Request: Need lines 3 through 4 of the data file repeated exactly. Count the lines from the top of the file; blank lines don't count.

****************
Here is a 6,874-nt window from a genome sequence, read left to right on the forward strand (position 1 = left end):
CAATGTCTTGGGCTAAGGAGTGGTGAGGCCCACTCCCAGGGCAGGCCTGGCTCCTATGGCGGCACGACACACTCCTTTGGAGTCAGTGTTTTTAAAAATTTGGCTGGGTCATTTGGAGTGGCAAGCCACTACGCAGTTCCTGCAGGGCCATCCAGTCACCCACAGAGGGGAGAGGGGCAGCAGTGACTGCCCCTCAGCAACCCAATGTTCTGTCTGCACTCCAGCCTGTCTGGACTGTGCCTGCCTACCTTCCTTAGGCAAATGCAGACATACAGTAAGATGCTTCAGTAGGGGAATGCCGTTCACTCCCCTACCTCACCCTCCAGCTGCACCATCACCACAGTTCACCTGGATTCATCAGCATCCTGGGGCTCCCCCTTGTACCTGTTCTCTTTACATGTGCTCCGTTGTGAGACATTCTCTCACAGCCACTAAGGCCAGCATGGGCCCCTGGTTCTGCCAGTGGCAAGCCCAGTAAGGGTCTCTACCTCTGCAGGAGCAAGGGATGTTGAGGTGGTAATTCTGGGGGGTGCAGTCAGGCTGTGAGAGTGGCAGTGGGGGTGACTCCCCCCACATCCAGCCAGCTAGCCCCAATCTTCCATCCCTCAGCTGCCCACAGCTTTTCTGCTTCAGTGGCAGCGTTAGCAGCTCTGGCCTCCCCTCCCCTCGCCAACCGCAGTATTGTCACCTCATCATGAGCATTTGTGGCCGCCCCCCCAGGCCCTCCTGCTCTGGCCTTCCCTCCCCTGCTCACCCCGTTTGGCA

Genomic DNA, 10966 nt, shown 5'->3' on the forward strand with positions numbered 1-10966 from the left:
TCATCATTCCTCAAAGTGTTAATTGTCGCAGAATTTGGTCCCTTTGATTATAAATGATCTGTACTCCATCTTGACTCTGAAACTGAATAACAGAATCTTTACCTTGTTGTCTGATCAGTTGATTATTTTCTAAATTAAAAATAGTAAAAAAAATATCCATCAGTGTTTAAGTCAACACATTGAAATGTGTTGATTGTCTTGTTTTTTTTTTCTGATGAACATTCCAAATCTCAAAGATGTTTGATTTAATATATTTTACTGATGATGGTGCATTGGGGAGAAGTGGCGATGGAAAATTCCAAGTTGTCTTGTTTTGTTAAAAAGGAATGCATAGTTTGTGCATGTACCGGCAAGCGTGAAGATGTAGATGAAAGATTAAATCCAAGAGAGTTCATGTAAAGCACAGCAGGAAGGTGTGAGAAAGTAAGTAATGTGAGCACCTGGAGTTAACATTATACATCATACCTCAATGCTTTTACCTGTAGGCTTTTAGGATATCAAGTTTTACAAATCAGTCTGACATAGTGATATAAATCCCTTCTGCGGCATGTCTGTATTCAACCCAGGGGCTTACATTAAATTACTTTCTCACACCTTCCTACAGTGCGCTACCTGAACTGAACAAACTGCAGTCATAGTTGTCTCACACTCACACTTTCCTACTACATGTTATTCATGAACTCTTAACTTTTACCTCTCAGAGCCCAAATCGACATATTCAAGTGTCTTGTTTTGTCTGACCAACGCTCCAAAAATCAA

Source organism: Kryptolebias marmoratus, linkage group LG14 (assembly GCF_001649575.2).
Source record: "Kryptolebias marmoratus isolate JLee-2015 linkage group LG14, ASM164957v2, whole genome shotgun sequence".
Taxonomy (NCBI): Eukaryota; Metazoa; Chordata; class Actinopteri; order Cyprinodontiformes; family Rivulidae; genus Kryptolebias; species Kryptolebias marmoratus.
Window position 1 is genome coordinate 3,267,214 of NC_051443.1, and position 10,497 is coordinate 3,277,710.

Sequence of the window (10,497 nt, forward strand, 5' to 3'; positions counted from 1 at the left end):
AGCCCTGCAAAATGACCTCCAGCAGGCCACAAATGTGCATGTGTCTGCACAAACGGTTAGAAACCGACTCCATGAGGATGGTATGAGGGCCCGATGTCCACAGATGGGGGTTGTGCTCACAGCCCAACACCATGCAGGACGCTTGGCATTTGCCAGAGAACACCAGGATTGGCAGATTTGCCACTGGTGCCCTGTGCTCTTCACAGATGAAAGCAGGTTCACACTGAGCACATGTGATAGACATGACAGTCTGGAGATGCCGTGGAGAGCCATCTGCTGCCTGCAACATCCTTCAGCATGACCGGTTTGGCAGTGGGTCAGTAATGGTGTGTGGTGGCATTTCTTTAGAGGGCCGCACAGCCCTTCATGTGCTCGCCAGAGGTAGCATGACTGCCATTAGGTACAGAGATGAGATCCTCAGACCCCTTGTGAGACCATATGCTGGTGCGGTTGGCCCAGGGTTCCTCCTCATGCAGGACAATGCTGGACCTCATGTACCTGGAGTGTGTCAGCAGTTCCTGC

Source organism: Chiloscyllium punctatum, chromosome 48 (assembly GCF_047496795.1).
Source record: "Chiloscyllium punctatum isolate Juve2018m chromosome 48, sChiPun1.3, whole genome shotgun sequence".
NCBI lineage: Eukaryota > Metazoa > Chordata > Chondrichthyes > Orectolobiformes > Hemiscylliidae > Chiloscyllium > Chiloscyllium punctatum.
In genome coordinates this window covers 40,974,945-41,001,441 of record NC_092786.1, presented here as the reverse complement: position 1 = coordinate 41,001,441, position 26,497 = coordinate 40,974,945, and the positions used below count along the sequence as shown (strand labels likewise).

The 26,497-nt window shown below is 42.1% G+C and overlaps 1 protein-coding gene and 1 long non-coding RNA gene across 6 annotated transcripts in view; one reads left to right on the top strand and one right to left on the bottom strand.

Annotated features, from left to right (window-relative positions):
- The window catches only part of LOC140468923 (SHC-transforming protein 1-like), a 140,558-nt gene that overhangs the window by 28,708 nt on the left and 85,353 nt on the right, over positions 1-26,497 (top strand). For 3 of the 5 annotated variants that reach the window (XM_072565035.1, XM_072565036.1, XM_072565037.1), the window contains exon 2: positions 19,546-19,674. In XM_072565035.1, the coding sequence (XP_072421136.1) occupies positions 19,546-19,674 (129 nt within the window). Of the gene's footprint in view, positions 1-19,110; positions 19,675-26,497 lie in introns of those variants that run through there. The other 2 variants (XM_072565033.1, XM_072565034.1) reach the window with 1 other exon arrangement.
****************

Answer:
Genomic DNA, 10966 nt, shown 5'->3' on the forward strand with positions numbered 1-10966 from the left:
TCATCATTCCTCAAAGTGTTAATTGTCGCAGAATTTGGTCCCTTTGATTATAAATGATCTGTACTCCATCTTGACTCTGAAACTGAATAACAGAATCTTTACCTTGTTGTCTGATCAGTTGATTATTTTCTAAATTAAAAATAGTAAAAAAAATATCCATCAGTGTTTAAGTCAACACATTGAAATGTGTTGATTGTCTTGTTTTTTTTTTCTGATGAACATTCCAAATCTCAAAGATGTTTGATTTAATATATTTTACTGATGATGGTGCATTGGGGAGAAGTGGCGATGGAAAATTCCAAGTTGTCTTGTTTTGTTAAAAAGGAATGCATAGTTTGTGCATGTACCGGCAAGCGTGAAGATGTAGATGAAAGATTAAATCCAAGAGAGTTCATGTAAAGCACAGCAGGAAGGTGTGAGAAAGTAAGTAATGTGAGCACCTGGAGTTAACATTATACATCATACCTCAATGCTTTTACCTGTAGGCTTTTAGGATATCAAGTTTTACAAATCAGTCTGACATAGTGATATAAATCCCTTCTGCGGCATGTCTGTATTCAACCCAGGGGCTTACATTAAATTACTTTCTCACACCTTCCTACAGTGCGCTACCTGAACTGAACAAACTGCAGTCATAGTTGTCTCACACTCACACTTTCCTACTACATGTTATTCATGAACTCTTAACTTTTACCTCTCAGAGCCCAAATCGACATATTCAAGTGTCTTGTTTTGTCTGACCAACGCTCCAAAAATCAA